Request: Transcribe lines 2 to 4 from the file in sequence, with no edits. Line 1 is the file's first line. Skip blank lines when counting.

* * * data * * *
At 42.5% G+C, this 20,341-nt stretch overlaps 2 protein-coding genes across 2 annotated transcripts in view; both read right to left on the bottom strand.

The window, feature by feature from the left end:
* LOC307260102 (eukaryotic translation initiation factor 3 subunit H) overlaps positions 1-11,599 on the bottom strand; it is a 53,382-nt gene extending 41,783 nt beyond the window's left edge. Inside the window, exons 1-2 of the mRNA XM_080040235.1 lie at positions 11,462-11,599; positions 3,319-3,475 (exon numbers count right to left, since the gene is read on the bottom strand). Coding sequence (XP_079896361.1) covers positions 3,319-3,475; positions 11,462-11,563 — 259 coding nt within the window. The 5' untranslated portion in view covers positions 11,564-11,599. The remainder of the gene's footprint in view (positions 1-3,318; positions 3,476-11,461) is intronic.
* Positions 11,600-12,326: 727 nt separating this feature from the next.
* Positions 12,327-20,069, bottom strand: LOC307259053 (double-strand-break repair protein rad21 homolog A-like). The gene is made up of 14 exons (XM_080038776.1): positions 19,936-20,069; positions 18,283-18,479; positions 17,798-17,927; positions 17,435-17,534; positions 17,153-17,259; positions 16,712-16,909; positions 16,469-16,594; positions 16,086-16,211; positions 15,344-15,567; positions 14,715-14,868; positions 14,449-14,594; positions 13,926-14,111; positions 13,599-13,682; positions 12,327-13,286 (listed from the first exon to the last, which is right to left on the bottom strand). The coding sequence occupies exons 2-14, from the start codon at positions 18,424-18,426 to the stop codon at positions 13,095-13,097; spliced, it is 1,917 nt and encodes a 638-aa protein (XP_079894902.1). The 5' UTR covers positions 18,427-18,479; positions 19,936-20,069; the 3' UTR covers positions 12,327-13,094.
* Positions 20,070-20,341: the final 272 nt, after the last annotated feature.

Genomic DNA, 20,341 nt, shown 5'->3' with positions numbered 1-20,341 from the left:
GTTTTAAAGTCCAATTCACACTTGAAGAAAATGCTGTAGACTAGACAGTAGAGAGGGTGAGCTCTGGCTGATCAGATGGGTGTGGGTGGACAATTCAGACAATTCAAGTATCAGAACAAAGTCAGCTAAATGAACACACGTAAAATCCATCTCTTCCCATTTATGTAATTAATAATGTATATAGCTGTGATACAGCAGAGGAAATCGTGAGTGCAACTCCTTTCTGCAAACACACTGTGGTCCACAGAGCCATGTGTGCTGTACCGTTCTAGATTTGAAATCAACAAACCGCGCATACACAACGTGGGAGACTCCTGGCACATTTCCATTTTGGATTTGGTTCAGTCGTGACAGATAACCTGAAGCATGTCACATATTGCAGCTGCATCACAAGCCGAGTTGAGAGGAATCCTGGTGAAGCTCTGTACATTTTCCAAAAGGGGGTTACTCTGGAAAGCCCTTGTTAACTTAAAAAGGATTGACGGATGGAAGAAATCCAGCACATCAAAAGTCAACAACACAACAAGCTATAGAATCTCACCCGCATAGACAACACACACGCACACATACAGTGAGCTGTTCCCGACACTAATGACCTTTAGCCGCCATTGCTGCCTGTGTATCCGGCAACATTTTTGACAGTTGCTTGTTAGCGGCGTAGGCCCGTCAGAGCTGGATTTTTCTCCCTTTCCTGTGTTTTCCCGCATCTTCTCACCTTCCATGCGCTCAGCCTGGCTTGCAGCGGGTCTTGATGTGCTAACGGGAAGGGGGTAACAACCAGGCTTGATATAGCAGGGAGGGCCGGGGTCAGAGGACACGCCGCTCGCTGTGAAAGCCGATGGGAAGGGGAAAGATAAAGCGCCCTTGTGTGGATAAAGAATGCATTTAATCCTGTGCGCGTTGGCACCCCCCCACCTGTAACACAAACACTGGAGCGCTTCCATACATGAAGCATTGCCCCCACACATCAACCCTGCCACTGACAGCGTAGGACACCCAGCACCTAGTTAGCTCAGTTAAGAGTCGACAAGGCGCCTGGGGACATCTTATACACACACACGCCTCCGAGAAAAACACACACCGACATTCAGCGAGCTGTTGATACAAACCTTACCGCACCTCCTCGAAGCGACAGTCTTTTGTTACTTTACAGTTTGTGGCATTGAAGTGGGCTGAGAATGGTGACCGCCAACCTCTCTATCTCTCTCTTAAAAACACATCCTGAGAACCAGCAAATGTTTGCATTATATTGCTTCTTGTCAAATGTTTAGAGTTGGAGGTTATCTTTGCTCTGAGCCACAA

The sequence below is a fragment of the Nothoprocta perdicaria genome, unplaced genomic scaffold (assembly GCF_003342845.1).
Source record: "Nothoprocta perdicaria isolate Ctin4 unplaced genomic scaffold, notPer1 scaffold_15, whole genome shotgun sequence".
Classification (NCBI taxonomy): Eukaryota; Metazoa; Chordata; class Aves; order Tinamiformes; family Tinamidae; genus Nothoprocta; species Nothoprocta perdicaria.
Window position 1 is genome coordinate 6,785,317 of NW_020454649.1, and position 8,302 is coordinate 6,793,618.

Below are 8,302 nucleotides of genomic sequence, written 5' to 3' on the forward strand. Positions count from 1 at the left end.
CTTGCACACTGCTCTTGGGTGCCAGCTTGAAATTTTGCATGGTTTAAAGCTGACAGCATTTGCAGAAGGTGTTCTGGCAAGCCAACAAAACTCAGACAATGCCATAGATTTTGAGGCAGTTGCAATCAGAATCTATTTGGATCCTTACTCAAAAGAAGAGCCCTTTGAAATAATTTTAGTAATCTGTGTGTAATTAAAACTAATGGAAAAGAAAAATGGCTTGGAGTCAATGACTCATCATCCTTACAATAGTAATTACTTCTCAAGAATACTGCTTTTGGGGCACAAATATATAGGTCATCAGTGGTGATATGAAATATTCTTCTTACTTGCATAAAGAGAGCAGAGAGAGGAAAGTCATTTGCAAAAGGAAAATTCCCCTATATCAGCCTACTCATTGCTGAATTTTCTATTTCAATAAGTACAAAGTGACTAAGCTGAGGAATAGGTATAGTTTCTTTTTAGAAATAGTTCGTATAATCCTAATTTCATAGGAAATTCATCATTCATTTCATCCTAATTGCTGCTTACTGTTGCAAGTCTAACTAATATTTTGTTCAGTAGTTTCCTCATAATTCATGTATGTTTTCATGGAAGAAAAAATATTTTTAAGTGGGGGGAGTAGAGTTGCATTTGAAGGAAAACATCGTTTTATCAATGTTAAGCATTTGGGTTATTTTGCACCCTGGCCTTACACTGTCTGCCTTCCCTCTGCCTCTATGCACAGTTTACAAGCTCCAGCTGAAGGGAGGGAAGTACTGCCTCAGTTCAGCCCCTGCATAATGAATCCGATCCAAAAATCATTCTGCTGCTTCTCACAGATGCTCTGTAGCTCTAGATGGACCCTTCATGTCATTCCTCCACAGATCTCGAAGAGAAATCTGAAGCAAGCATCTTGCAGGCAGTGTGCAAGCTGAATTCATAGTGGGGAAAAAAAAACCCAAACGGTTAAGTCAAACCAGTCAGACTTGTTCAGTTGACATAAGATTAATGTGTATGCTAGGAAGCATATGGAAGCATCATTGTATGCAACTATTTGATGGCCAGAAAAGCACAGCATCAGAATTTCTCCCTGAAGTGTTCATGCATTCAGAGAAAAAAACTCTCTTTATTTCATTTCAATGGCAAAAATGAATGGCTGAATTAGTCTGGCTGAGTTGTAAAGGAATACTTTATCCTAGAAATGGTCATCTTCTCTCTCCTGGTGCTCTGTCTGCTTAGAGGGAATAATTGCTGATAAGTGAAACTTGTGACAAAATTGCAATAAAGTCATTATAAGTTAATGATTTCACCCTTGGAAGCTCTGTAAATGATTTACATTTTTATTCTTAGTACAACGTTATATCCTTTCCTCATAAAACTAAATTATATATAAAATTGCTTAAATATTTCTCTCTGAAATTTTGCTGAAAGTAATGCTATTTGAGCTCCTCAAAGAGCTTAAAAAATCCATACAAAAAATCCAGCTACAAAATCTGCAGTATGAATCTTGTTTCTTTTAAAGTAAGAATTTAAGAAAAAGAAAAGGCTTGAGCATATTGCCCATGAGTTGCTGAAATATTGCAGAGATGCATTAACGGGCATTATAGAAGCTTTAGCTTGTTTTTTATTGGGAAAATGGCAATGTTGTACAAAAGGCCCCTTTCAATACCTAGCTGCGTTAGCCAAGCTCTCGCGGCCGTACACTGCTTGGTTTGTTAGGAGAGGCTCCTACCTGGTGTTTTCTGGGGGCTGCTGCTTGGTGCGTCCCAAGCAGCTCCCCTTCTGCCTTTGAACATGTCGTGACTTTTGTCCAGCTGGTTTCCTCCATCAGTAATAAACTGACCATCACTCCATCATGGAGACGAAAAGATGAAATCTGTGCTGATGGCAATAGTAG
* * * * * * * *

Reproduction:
The window, feature by feature from the left end:
* LOC307260102 (eukaryotic translation initiation factor 3 subunit H) overlaps positions 1-11,599 on the bottom strand; it is a 53,382-nt gene extending 41,783 nt beyond the window's left edge. Inside the window, exons 1-2 of the mRNA XM_080040235.1 lie at positions 11,462-11,599; positions 3,319-3,475 (exon numbers count right to left, since the gene is read on the bottom strand). Coding sequence (XP_079896361.1) covers positions 3,319-3,475; positions 11,462-11,563 — 259 coding nt within the window. The 5' untranslated portion in view covers positions 11,564-11,599. The remainder of the gene's footprint in view (positions 1-3,318; positions 3,476-11,461) is intronic.
* Positions 11,600-12,326: 727 nt separating this feature from the next.